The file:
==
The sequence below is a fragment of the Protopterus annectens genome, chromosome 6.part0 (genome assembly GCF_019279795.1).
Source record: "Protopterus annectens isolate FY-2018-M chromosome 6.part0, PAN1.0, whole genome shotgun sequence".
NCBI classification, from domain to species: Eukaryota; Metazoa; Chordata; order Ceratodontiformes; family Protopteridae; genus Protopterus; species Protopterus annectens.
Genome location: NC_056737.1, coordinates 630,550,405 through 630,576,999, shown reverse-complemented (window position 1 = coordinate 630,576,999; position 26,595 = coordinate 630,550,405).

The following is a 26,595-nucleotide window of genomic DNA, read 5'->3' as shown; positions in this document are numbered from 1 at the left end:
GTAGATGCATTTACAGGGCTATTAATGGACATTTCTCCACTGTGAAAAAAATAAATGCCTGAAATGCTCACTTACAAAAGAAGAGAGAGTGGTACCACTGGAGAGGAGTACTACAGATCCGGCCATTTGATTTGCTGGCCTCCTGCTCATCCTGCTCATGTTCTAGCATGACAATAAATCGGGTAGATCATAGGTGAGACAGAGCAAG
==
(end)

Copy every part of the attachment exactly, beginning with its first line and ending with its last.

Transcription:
The sequence below is a fragment of the Protopterus annectens genome, chromosome 6.part0 (genome assembly GCF_019279795.1).
Source record: "Protopterus annectens isolate FY-2018-M chromosome 6.part0, PAN1.0, whole genome shotgun sequence".
NCBI classification, from domain to species: Eukaryota; Metazoa; Chordata; order Ceratodontiformes; family Protopteridae; genus Protopterus; species Protopterus annectens.
Genome location: NC_056737.1, coordinates 630,550,405 through 630,576,999, shown reverse-complemented (window position 1 = coordinate 630,576,999; position 26,595 = coordinate 630,550,405).

The following is a 26,595-nucleotide window of genomic DNA, read 5'->3' as shown; positions in this document are numbered from 1 at the left end:
GTAGATGCATTTACAGGGCTATTAATGGACATTTCTCCACTGTGAAAAAAATAAATGCCTGAAATGCTCACTTACAAAAGAAGAGAGAGTGGTACCACTGGAGAGGAGTACTACAGATCCGGCCATTTGATTTGCTGGCCTCCTGCTCATCCTGCTCATGTTCTAGCATGACAATAAATCGGGTAGATCATAGGTGAGACAGAGCAAG